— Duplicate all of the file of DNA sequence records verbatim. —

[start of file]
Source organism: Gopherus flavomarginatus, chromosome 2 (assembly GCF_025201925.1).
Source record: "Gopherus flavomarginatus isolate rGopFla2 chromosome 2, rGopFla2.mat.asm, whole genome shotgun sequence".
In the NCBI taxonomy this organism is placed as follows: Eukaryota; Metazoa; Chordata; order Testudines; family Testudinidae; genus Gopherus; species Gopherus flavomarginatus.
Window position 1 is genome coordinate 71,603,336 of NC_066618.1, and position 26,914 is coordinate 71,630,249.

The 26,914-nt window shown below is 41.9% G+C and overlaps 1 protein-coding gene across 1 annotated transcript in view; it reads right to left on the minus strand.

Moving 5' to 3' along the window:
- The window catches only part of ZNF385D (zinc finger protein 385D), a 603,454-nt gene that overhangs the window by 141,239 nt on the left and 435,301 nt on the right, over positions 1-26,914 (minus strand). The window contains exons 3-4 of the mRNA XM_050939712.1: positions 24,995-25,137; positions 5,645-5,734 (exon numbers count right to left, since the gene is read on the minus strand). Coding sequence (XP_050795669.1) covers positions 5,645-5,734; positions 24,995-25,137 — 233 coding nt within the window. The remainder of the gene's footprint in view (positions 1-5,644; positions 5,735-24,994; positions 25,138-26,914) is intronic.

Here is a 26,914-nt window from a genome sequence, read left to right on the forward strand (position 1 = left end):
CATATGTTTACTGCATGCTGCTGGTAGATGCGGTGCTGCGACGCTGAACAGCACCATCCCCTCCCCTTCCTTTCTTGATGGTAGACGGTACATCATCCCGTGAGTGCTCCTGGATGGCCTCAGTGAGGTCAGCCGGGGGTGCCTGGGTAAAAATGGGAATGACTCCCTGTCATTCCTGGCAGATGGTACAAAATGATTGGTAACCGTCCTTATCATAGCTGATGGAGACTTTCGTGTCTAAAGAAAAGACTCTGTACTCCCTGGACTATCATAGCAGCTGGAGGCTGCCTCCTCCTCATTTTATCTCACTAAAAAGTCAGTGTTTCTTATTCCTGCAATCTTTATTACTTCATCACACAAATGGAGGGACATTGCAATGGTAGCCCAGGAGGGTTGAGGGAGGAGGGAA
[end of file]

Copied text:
Source organism: Gopherus flavomarginatus, chromosome 2 (assembly GCF_025201925.1).
Source record: "Gopherus flavomarginatus isolate rGopFla2 chromosome 2, rGopFla2.mat.asm, whole genome shotgun sequence".
In the NCBI taxonomy this organism is placed as follows: Eukaryota; Metazoa; Chordata; order Testudines; family Testudinidae; genus Gopherus; species Gopherus flavomarginatus.
Window position 1 is genome coordinate 71,603,336 of NC_066618.1, and position 26,914 is coordinate 71,630,249.

The 26,914-nt window shown below is 41.9% G+C and overlaps 1 protein-coding gene across 1 annotated transcript in view; it reads right to left on the minus strand.

Moving 5' to 3' along the window:
- The window catches only part of ZNF385D (zinc finger protein 385D), a 603,454-nt gene that overhangs the window by 141,239 nt on the left and 435,301 nt on the right, over positions 1-26,914 (minus strand). The window contains exons 3-4 of the mRNA XM_050939712.1: positions 24,995-25,137; positions 5,645-5,734 (exon numbers count right to left, since the gene is read on the minus strand). Coding sequence (XP_050795669.1) covers positions 5,645-5,734; positions 24,995-25,137 — 233 coding nt within the window. The remainder of the gene's footprint in view (positions 1-5,644; positions 5,735-24,994; positions 25,138-26,914) is intronic.

Here is a 26,914-nt window from a genome sequence, read left to right on the forward strand (position 1 = left end):
CATATGTTTACTGCATGCTGCTGGTAGATGCGGTGCTGCGACGCTGAACAGCACCATCCCCTCCCCTTCCTTTCTTGATGGTAGACGGTACATCATCCCGTGAGTGCTCCTGGATGGCCTCAGTGAGGTCAGCCGGGGGTGCCTGGGTAAAAATGGGAATGACTCCCTGTCATTCCTGGCAGATGGTACAAAATGATTGGTAACCGTCCTTATCATAGCTGATGGAGACTTTCGTGTCTAAAGAAAAGACTCTGTACTCCCTGGACTATCATAGCAGCTGGAGGCTGCCTCCTCCTCATTTTATCTCACTAAAAAGTCAGTGTTTCTTATTCCTGCAATCTTTATTACTTCATCACACAAATGGAGGGACATTGCAATGGTAGCCCAGGAGGGTTGAGGGAGGAGGGAA